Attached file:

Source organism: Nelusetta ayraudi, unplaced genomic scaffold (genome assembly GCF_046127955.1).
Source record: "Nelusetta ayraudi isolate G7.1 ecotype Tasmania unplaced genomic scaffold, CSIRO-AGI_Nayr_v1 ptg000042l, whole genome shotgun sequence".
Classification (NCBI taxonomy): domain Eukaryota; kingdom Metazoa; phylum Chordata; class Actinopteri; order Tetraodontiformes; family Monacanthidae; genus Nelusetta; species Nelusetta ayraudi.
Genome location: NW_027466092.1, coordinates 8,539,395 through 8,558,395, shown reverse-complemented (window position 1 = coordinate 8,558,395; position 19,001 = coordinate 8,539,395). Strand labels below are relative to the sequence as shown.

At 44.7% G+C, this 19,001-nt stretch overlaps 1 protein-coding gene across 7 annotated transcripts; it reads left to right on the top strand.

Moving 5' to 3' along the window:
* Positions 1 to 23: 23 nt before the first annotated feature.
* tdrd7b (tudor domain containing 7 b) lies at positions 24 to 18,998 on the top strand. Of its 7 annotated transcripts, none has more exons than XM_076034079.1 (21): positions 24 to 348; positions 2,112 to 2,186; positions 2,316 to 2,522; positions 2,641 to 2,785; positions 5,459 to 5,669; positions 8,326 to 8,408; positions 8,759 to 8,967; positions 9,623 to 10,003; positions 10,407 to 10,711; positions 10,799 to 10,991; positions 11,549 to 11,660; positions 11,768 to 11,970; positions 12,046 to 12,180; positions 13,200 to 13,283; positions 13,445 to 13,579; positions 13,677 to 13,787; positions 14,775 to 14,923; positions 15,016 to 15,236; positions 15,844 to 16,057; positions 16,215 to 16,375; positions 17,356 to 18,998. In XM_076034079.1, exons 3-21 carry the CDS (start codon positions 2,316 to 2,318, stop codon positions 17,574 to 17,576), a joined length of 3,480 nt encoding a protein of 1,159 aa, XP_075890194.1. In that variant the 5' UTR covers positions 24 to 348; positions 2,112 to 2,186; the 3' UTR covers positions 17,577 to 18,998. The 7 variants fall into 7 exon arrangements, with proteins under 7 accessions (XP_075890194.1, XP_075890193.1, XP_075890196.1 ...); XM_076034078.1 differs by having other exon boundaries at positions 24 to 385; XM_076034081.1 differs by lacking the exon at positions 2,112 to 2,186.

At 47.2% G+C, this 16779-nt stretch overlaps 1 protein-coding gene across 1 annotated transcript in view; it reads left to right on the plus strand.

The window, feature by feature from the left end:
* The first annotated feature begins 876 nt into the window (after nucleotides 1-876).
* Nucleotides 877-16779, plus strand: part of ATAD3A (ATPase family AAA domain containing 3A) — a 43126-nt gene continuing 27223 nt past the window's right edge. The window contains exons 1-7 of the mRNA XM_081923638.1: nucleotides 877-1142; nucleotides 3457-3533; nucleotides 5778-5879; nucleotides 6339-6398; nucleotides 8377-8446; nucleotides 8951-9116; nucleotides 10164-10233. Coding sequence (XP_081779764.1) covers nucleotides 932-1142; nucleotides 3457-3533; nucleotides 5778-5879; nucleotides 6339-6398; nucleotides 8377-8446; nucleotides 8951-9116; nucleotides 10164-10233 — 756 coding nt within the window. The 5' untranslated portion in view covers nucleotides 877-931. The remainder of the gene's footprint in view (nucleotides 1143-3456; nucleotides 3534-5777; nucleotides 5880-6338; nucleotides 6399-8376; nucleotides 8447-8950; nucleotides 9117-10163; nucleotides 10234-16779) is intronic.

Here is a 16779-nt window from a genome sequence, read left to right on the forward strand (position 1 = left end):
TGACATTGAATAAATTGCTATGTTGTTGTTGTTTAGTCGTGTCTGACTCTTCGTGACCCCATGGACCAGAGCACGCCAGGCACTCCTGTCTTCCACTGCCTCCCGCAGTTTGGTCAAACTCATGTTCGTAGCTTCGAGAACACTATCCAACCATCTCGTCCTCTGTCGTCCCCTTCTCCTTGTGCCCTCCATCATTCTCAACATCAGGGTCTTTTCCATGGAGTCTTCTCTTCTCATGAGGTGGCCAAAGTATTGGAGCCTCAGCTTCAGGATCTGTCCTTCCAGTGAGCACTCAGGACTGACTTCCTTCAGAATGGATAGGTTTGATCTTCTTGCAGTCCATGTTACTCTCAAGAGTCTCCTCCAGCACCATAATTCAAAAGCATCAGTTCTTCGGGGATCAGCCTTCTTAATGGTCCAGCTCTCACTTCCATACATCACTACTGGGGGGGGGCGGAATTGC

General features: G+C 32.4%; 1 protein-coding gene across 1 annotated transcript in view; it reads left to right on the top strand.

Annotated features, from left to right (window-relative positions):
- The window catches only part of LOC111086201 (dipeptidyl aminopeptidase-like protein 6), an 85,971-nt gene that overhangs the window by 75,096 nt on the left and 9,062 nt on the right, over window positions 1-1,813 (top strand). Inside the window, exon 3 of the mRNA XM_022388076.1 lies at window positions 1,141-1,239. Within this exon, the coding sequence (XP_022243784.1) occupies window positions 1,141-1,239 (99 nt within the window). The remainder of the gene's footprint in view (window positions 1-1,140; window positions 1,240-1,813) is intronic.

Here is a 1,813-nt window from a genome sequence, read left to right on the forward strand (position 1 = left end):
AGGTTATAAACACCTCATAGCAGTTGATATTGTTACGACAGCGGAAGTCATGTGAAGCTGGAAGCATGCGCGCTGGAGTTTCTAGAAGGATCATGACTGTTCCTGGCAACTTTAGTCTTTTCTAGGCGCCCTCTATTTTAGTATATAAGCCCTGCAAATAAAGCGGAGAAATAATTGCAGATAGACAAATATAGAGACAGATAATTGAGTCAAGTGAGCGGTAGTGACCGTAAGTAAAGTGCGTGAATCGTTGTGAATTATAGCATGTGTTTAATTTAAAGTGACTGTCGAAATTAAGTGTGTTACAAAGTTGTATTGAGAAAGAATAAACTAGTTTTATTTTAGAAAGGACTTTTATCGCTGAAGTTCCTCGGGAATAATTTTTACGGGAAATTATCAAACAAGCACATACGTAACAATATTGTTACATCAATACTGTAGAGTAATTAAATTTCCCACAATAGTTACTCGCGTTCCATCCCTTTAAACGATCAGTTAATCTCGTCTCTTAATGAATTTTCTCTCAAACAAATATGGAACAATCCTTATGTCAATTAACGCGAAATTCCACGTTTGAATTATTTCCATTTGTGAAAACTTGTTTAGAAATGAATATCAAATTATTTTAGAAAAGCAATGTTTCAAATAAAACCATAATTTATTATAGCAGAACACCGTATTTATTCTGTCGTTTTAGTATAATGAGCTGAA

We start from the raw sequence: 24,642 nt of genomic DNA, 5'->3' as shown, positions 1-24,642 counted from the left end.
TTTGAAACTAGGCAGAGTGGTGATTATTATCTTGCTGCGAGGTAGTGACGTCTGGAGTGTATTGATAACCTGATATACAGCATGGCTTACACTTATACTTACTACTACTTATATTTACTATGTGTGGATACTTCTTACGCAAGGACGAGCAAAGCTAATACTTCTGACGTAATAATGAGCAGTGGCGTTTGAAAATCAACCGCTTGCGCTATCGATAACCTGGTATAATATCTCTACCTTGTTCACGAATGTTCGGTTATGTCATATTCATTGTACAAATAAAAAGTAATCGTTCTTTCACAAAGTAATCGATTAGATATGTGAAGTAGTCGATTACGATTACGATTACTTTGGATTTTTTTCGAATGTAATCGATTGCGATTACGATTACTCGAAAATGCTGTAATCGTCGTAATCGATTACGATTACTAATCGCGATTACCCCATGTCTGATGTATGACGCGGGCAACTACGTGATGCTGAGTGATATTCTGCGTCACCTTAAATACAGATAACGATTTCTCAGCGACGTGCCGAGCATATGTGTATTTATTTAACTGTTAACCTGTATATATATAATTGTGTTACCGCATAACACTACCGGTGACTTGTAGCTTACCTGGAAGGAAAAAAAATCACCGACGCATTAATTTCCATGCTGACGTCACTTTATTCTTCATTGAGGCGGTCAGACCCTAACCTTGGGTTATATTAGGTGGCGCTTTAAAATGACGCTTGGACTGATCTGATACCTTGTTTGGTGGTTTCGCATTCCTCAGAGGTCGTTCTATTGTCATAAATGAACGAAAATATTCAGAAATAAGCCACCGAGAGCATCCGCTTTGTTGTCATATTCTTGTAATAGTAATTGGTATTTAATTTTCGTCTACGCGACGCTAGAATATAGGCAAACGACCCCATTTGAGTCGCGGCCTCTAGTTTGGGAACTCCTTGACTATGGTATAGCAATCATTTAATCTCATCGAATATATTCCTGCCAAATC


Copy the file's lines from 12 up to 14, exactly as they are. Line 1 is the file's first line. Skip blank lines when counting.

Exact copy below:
* Nucleotides 877-16779, plus strand: part of ATAD3A (ATPase family AAA domain containing 3A) — a 43126-nt gene continuing 27223 nt past the window's right edge. The window contains exons 1-7 of the mRNA XM_081923638.1: nucleotides 877-1142; nucleotides 3457-3533; nucleotides 5778-5879; nucleotides 6339-6398; nucleotides 8377-8446; nucleotides 8951-9116; nucleotides 10164-10233. Coding sequence (XP_081779764.1) covers nucleotides 932-1142; nucleotides 3457-3533; nucleotides 5778-5879; nucleotides 6339-6398; nucleotides 8377-8446; nucleotides 8951-9116; nucleotides 10164-10233 — 756 coding nt within the window. The 5' untranslated portion in view covers nucleotides 877-931. The remainder of the gene's footprint in view (nucleotides 1143-3456; nucleotides 3534-5777; nucleotides 5880-6338; nucleotides 6399-8376; nucleotides 8447-8950; nucleotides 9117-10163; nucleotides 10234-16779) is intronic.

Here is a 16779-nt window from a genome sequence, read left to right on the forward strand (position 1 = left end):
TGACATTGAATAAATTGCTATGTTGTTGTTGTTTAGTCGTGTCTGACTCTTCGTGACCCCATGGACCAGAGCACGCCAGGCACTCCTGTCTTCCACTGCCTCCCGCAGTTTGGTCAAACTCATGTTCGTAGCTTCGAGAACACTATCCAACCATCTCGTCCTCTGTCGTCCCCTTCTCCTTGTGCCCTCCATCATTCTCAACATCAGGGTCTTTTCCATGGAGTCTTCTCTTCTCATGAGGTGGCCAAAGTATTGGAGCCTCAGCTTCAGGATCTGTCCTTCCAGTGAGCACTCAGGACTGACTTCCTTCAGAATGGATAGGTTTGATCTTCTTGCAGTCCATGTTACTCTCAAGAGTCTCCTCCAGCACCATAATTCAAAAGCATCAGTTCTTCGGGGATCAGCCTTCTTAATGGTCCAGCTCTCACTTCCATACATCACTACTGGGGGGGGGCGGAATTGC